Start date: 31 January, 2016 End date: 31 May, 2016 Project type: Master's Thesis (prior to 2018) Project code: A29349 Countries: Bolivia Institutions: University of Copenhagen (UCPH), Denmark Grant recipient: Jørgen Hjorth Total grant: 20,000 DKK



In the face of persistent and widespread challenges in transferring agroecological innovations from supplier to farmer in a developing country context, the present thesis sets out to identify and investigate predominant factors influencing dynamic compost innovation transfer. It does so with the specific focus on the innovation transfer from NGO to farmer in indigenous farming communities of the Peasant Native Indigenous Territory Monte Verde, Bolivia. Secondly, it aims to contribute to the practical and theoretical understanding of how agricultural innovations may or may not be transferred from supplier to farmer in a developing country context.

A four months study was carried out mainly with qualitative methods, including social mappings, focus group discussions, narrative walks, participatory observations and ten semi-structured interviews with indigenous farmers from three communities of Monte Verde. The actual innovation transfer consisted of one practical and one theoretical dynamic compost workshop with the farmers of each community.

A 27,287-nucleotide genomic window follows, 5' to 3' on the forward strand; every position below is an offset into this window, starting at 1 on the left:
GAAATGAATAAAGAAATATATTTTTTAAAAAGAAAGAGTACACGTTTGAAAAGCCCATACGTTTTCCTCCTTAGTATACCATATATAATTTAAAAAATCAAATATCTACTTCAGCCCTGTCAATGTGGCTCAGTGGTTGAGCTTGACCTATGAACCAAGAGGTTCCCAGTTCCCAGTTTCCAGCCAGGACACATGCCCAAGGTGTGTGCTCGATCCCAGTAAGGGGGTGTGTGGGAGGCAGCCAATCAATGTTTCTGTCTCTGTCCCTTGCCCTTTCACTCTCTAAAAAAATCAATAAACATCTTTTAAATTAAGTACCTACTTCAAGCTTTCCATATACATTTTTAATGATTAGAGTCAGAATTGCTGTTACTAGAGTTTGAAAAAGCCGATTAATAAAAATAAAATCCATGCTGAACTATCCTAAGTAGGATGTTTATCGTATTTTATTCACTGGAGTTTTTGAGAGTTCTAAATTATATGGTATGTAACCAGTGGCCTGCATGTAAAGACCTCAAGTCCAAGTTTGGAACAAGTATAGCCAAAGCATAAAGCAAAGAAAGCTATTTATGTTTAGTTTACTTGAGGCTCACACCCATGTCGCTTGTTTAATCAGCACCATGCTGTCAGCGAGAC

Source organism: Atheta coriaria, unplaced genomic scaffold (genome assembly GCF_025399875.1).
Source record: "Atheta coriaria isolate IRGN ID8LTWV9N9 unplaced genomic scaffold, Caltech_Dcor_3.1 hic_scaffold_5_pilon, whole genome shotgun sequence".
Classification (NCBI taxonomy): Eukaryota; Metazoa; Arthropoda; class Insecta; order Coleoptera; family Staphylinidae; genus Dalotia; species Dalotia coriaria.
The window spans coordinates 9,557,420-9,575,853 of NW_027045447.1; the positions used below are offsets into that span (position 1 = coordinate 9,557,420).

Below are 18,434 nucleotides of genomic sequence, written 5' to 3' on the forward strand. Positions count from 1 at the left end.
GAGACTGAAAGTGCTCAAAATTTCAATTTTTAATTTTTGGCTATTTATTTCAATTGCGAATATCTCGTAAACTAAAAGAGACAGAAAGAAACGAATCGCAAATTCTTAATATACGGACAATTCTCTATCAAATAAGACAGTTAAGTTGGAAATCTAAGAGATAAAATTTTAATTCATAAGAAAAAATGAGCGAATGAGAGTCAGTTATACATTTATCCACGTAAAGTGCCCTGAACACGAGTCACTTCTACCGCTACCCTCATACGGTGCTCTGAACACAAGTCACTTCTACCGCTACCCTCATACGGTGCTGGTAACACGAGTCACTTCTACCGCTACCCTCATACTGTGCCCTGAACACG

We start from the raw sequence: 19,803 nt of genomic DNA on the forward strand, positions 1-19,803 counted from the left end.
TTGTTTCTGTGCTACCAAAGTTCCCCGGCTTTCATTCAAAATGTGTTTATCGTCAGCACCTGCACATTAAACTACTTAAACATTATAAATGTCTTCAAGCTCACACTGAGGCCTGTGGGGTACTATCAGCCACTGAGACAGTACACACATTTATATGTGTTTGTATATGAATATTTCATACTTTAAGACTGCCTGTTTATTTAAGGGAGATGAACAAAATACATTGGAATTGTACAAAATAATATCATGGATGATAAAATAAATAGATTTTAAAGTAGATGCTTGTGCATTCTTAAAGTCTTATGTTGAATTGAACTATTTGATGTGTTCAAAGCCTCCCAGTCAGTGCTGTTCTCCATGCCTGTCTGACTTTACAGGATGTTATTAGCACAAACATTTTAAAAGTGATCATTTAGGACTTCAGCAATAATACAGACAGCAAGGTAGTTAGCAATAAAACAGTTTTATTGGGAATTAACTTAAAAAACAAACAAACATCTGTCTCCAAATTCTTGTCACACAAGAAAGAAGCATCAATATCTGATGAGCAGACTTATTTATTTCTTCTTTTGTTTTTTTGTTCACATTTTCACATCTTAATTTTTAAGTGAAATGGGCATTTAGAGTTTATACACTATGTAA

Results indicate that the dynamic compost innovation transfer was not feasible in its present form. Despite this, in technical terms the dynamic compost showed considerable compatibility with biophysical conditions of the area, specifically in regards to availability of decomposable organic materials and apparent benefits to local soil conditions. Obstacles to the transfer were observed in the farmers' limited theoretical understanding of the dynamic compost and their limited labour availability, while practical farming skills and know-how, conversely, facilitated their understanding. Particularly, in cultural and structural aspects bottlenecks were suspected. On one hand, farmers had difficulties collaborating with each other and dedicating themselves to top-down imposed development projects, unless the innovation supplier provided enticements. On the other hand, innovation suppliers had difficulties carrying out, often insufficiently planned, projects, because farmers had little genuine enjoyment in projects, which disregarded farmers' needs. While not all local innovation suppliers have the same "degree" of top-down approach, confronting these cultural and structural patterns still constitutes a significant bottleneck as little inter-institutional joint planning was present.

With these findings in mind, the thesis thus proposes adjustments and alternative models for the successful innovation transfer of the dynamic compost and agro-ecological innovations in general and concludes with ideas for additional research that may contribute to the understanding of agricultural innovation transfer.